group_nbr   bias
1   Group_1    -5
2   Group_2  -240
3   Group_3   -14
4   Group_4  -105``````

All four groups have a negative bias, with some groups having a larger bias than others.

### Insights and Responses

Since all metrics are now available, let’s take a look at them and see what insights we can gather.

``````> d %>%
+   group_by(group_nbr) %>%
+   mutate(deviation_tgt = x - target,                  # The deviation from target
+          abs_deviation_tgt = abs(deviation_tgt),      # Absolute value of deviation
+          grp_deviation = x - mean(x),                 # The deviation from group mean
+          grp_abs_deviation = abs(grp_deviation)       # Absolute value of deviation
+          ) %>%
+   summarize(mean = round(mean(x)),                    # The mean
+             bias = round(mean(deviation_tgt))         # The bias
+             )

1   Group_1   495    27   0.054      28    -5
2   Group_2   260   240   0.480      28  -240
3   Group_3   486    79   0.158      78   -14
4   Group_4   395   279   0.558     256  -105``````

Group 1’s mean is nearest the target value of 500. The low MAD, Group-MAD, and near-zero Bias tell us that this group is the most accurate and precise of the four.

Recommended action: None

Group 2 clearly had some challenge hitting the target, but the low Group-MAD and the Bias’ consistency with the MAD (`240 vs. -240`) tells us that this group is precise.

Recommended action: Work to align the group with the target without affecting their precision.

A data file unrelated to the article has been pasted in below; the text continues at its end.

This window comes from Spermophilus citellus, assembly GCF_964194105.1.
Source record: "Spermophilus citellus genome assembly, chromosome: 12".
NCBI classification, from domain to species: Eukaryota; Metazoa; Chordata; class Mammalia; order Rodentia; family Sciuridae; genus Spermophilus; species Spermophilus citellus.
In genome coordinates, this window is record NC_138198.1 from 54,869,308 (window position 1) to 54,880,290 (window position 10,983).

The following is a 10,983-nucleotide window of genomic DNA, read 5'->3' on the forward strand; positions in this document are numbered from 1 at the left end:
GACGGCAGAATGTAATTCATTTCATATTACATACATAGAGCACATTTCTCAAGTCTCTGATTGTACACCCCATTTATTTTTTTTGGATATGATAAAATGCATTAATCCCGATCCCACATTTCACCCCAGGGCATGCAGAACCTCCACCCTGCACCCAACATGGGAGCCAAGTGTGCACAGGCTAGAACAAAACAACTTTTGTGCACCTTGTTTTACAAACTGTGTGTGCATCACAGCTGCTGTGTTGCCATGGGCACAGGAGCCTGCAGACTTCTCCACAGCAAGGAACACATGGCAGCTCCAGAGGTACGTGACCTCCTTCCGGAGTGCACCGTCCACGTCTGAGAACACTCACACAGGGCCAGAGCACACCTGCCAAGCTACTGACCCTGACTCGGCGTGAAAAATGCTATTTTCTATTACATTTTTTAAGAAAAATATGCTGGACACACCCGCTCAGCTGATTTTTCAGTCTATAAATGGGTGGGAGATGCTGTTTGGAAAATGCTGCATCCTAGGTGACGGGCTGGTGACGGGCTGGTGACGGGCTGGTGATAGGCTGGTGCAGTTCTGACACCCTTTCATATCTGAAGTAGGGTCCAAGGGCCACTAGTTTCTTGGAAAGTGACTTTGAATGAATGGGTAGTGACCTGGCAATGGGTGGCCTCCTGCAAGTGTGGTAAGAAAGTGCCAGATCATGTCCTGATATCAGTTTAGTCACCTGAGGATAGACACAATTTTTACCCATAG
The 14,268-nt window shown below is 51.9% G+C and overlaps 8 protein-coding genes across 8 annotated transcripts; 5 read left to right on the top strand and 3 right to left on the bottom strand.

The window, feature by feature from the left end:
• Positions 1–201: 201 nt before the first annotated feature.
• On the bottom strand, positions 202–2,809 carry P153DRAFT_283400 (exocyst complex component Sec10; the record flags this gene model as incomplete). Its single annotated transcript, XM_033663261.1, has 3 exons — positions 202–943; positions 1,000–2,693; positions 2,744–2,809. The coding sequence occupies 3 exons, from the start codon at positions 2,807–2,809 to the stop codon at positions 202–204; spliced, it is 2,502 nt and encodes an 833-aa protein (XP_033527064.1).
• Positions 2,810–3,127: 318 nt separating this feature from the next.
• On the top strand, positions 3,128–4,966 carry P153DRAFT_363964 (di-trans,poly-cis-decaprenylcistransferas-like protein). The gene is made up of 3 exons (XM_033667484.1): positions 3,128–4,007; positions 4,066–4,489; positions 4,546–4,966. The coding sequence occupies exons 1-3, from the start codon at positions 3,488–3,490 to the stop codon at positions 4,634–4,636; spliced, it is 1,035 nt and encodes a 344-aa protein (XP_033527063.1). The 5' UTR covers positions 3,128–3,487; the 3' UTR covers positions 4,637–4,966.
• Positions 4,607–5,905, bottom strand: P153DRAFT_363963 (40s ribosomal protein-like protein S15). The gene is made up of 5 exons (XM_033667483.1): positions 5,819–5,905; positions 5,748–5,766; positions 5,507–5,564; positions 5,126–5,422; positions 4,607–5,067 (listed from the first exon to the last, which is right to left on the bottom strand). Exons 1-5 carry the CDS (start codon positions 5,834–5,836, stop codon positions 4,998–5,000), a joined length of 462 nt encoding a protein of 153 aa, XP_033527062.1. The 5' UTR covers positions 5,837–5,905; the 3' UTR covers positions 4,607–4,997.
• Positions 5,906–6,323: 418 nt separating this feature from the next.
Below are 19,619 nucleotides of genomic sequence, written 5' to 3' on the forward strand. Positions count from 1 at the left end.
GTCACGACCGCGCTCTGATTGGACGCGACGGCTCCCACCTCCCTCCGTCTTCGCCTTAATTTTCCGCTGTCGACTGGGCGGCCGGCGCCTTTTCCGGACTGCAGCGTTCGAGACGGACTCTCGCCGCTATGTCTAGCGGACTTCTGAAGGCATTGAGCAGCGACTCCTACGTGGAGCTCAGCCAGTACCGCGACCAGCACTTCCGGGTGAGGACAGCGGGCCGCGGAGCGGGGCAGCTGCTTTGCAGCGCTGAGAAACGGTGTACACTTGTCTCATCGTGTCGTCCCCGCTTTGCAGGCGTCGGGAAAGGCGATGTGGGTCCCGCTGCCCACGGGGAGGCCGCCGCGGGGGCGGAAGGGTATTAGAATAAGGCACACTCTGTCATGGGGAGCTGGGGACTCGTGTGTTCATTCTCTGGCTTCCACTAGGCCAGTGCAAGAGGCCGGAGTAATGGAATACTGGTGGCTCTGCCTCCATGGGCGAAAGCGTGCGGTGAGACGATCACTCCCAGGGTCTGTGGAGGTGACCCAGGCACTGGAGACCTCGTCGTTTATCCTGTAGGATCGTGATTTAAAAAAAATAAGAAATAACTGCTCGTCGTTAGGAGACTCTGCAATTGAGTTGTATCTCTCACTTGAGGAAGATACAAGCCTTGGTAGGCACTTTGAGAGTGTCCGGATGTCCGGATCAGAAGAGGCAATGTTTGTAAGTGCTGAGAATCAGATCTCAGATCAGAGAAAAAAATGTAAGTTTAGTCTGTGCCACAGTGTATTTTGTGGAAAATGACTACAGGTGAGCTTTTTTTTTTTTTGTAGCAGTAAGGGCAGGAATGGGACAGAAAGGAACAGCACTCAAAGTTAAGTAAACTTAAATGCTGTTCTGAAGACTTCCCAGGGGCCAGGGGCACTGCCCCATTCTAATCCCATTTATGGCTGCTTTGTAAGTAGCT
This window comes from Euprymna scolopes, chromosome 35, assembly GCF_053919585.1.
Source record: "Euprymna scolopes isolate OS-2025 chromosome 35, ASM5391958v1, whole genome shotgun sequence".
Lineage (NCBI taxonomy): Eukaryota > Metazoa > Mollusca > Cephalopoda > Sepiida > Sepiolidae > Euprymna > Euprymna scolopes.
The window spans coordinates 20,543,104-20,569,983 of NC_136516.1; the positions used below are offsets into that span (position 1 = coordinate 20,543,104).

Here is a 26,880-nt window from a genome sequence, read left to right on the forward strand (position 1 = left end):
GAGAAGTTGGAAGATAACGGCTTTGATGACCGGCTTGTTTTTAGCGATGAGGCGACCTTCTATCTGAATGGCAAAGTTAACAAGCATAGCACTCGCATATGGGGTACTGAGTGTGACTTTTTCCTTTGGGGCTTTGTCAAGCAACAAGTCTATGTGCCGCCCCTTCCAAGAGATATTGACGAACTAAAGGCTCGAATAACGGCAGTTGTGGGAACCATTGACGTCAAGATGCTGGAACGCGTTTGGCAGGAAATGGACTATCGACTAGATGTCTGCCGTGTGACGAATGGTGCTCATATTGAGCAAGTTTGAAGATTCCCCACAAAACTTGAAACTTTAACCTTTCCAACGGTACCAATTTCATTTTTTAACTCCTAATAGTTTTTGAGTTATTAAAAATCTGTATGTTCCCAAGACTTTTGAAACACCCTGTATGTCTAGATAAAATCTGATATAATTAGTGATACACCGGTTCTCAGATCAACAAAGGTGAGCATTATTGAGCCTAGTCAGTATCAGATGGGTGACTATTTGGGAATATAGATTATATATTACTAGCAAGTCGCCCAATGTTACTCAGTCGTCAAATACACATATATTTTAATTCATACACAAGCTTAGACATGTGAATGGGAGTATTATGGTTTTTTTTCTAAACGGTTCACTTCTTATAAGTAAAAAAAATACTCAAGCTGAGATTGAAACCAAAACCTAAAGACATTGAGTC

Group 3’s mean and MAD are slightly worse than the first group. The closeness of the MAD and Group-MAD shows that the group’s guesses are centered around the target (that is, they are accurate). However, both metrics are higher than group one, which tells us that this group is less precise than the former.

Recommended action: Work to increase precision.

Group 4’s guesses are all over the place and the metrics show it! While the mean is not as off-target as Group two, the MAD is much worse. On average, the guesses of students in group four were 55% off target.

Recommended action: Anything that helps both precision and accuracy.

We already have a measure of precision. It’s called the standard deviation.

These are simply other descriptive statistics that can help us communicate with stakeholders. I have found that saying individuals in a particular group miss a target by 5% can be easier to absorb than a standard deviation (or confidence interval for that matter.) Your mileage may vary.

Why would you use MAD over RMSE?

The Root Mean Squared Error (RMSE) is another way of describing variation. Instead of taking absolute values and averaging them, the RMSE squares them prior to averaging. And then take the square root to get to the original units.

This has two consequences: first, a number squared is always positive so there’s no need to take an absolute value. Second, the penalty for larger deviations is much higher using the RMSE.

The penalty is a good feature to use if larger errors result in much greater costs.